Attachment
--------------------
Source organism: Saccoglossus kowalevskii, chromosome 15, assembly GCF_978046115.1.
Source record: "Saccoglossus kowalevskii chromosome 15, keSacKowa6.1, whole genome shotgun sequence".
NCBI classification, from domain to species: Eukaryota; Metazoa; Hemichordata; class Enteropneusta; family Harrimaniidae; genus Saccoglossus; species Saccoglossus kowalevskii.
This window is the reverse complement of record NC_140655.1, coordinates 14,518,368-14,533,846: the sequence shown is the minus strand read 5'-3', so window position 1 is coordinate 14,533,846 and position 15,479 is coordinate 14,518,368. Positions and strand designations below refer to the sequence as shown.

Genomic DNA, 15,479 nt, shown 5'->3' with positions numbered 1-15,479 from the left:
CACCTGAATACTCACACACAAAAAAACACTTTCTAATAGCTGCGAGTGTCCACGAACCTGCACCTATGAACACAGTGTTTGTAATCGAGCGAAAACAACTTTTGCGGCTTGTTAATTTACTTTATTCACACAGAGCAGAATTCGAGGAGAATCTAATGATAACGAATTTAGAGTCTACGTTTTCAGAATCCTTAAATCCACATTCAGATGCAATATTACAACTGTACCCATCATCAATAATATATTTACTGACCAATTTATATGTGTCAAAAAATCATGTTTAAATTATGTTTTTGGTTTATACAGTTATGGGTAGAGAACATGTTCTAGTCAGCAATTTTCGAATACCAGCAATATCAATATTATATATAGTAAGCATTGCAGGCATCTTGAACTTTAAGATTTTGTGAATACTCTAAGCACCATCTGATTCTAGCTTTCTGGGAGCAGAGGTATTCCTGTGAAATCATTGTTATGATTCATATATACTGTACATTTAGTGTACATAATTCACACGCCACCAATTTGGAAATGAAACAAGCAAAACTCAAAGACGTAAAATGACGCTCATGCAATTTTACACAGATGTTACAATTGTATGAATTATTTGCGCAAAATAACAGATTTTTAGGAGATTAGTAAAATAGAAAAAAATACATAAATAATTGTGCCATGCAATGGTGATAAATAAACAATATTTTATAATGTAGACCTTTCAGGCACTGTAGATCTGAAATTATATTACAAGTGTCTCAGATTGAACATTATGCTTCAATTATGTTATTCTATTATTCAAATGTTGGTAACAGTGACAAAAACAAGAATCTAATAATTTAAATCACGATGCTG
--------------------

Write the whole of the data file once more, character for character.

Source organism: Saccoglossus kowalevskii, chromosome 15, assembly GCF_978046115.1.
Source record: "Saccoglossus kowalevskii chromosome 15, keSacKowa6.1, whole genome shotgun sequence".
NCBI classification, from domain to species: Eukaryota; Metazoa; Hemichordata; class Enteropneusta; family Harrimaniidae; genus Saccoglossus; species Saccoglossus kowalevskii.
This window is the reverse complement of record NC_140655.1, coordinates 14,518,368-14,533,846: the sequence shown is the minus strand read 5'-3', so window position 1 is coordinate 14,533,846 and position 15,479 is coordinate 14,518,368. Positions and strand designations below refer to the sequence as shown.

Genomic DNA, 15,479 nt, shown 5'->3' with positions numbered 1-15,479 from the left:
CACCTGAATACTCACACACAAAAAAACACTTTCTAATAGCTGCGAGTGTCCACGAACCTGCACCTATGAACACAGTGTTTGTAATCGAGCGAAAACAACTTTTGCGGCTTGTTAATTTACTTTATTCACACAGAGCAGAATTCGAGGAGAATCTAATGATAACGAATTTAGAGTCTACGTTTTCAGAATCCTTAAATCCACATTCAGATGCAATATTACAACTGTACCCATCATCAATAATATATTTACTGACCAATTTATATGTGTCAAAAAATCATGTTTAAATTATGTTTTTGGTTTATACAGTTATGGGTAGAGAACATGTTCTAGTCAGCAATTTTCGAATACCAGCAATATCAATATTATATATAGTAAGCATTGCAGGCATCTTGAACTTTAAGATTTTGTGAATACTCTAAGCACCATCTGATTCTAGCTTTCTGGGAGCAGAGGTATTCCTGTGAAATCATTGTTATGATTCATATATACTGTACATTTAGTGTACATAATTCACACGCCACCAATTTGGAAATGAAACAAGCAAAACTCAAAGACGTAAAATGACGCTCATGCAATTTTACACAGATGTTACAATTGTATGAATTATTTGCGCAAAATAACAGATTTTTAGGAGATTAGTAAAATAGAAAAAAATACATAAATAATTGTGCCATGCAATGGTGATAAATAAACAATATTTTATAATGTAGACCTTTCAGGCACTGTAGATCTGAAATTATATTACAAGTGTCTCAGATTGAACATTATGCTTCAATTATGTTATTCTATTATTCAAATGTTGGTAACAGTGACAAAAACAAGAATCTAATAATTTAAATCACGATGCTG